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Guest blogger Ida Becker helps send off the sailors of the Charleston to Bermuda race Thursday night.
A delightful contingent of rum-quaffing, shorts-wearing, high-pressure weather-talking Bermudians received guests at the Rice Mill Building for The Celebration of Sail on Thursday night. This party honored the cultural and historic ties between Charleston and Bermuda, the British overseas territory located 777 miles off our coast.
Standing shoulder-to-shoulder, the receiving line consisted of Mark Capes, deputy governor; Ralph Richardson, commodore of the Royal Bermuda Yacht Club; Andre Burnett-Herkes, honorary secretary of the Royal Bermuda Yacht Club; and E. Michael Jones, chairman of the Bermuda Tourism Board, who sent a ripple of laughter through the crowd when he opened his remarks with an island-tinged, "How y’all doing?"
Mayor Riley was on hand to laud the entwining, seafaring relationship shared between our home port and those on the island outcrop, which is celebrating its 400th anniversary this year (it’s one darling of a yearlong party; check out the nonstop festivities). Riley was presented with a fresh-from-the-press copy of Four Centuries of Friendship: America-Bermuda Relations 1609-2009 that details some of the more colorful excerpts of our shared history—think smuggled gun powder and copious amounts of rum!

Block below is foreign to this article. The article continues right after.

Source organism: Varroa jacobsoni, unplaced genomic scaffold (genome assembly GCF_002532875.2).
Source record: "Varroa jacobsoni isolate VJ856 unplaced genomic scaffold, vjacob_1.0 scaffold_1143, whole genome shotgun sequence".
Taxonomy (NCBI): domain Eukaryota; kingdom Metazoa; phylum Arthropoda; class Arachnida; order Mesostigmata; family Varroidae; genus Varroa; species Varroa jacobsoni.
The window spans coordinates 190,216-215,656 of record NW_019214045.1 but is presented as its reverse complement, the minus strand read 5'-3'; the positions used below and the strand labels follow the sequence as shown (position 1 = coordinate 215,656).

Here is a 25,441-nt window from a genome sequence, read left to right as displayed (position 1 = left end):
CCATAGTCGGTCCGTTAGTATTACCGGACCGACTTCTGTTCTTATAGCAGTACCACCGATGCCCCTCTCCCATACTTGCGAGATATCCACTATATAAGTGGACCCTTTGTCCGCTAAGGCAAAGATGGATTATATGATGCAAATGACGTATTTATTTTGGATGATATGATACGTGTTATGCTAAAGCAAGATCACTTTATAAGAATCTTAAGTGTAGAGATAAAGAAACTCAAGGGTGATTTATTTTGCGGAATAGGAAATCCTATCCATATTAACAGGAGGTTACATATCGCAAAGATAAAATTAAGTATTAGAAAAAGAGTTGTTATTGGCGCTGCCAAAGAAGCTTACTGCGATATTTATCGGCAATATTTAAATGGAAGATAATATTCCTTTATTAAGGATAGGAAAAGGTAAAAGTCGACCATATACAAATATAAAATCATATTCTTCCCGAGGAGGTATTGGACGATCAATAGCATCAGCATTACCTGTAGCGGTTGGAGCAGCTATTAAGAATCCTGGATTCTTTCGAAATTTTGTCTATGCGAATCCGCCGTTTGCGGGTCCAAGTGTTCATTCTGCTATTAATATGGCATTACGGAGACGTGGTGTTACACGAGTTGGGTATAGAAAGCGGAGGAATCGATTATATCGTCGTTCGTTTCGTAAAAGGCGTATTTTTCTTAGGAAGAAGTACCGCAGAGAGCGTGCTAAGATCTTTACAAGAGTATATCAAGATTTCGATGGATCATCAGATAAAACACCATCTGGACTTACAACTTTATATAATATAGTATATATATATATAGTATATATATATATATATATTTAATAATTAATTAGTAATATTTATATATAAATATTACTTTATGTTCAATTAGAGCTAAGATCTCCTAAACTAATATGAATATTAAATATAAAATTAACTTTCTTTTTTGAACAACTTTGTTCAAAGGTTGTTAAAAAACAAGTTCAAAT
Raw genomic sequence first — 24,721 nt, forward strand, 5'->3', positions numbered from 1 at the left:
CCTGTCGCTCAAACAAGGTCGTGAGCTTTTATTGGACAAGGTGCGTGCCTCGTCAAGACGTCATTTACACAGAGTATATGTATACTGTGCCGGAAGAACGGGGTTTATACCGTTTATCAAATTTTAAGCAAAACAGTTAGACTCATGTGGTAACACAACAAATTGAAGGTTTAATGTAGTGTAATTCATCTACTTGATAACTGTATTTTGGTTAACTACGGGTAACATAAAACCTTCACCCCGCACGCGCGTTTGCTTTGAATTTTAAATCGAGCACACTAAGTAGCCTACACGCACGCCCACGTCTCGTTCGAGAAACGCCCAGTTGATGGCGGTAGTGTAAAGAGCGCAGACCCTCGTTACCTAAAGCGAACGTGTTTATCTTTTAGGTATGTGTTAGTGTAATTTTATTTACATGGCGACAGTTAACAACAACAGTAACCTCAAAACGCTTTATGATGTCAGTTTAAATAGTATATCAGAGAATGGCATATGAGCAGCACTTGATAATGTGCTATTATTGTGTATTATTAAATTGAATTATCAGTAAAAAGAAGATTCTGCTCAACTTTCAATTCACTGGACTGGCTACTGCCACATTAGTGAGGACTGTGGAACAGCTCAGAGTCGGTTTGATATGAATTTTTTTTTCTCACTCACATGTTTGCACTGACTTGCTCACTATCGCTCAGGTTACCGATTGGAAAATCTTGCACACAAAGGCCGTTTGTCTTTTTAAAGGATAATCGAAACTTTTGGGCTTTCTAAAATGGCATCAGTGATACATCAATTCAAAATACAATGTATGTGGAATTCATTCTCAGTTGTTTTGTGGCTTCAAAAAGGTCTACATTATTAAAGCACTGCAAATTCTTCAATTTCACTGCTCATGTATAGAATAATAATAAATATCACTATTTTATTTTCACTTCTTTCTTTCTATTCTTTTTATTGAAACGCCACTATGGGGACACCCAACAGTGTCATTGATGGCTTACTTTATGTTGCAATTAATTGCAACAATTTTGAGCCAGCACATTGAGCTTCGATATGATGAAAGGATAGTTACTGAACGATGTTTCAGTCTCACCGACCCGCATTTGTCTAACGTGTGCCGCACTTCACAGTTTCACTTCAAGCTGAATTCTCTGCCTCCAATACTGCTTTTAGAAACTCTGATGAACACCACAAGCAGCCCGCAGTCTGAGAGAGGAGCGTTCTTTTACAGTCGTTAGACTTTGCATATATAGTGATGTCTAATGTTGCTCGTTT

Sailors, marked by their telltale tans, mingled amid the coat-and-tie crowd; and while discussions of weather are often the most boring party speak, chattering about the forecast was duly appropriate for this nautical crowd, especially with the Charleston to Bermuda race getting underway the next day.
The gathering brought back fond memories of previous parties held on the eve of the Charleston to Bermuda race: awe of my friend Susan Ford, who captained an all-women crew six years ago; assisting with logistics before flying over to greet the arriving boats four years ago; and the eager anticipation of my crew spot aboard Luna Danns two years ago.
Although the fleet is relatively small this year (only seven boats will make the passage this week compared to the 18 that competed the year I raced), I’ll be excitedly following the progress of The Spirit of South Carolina, our locally built tall ship, which has already introduced more than 3,000 students to the challenges and rewards of sailing. You too can track the fleet.
Incidentally, Bermuda recently completed work on its own tall ship—The Spirit of Bermuda, a 112-foot, three-masted schooner. She’ll sail into our harbor alongside nearly 20 other tall ships in late June, just in time for Charleston Harborfest. Get ready for the Parade of Sail as it’s bound to be spectacular!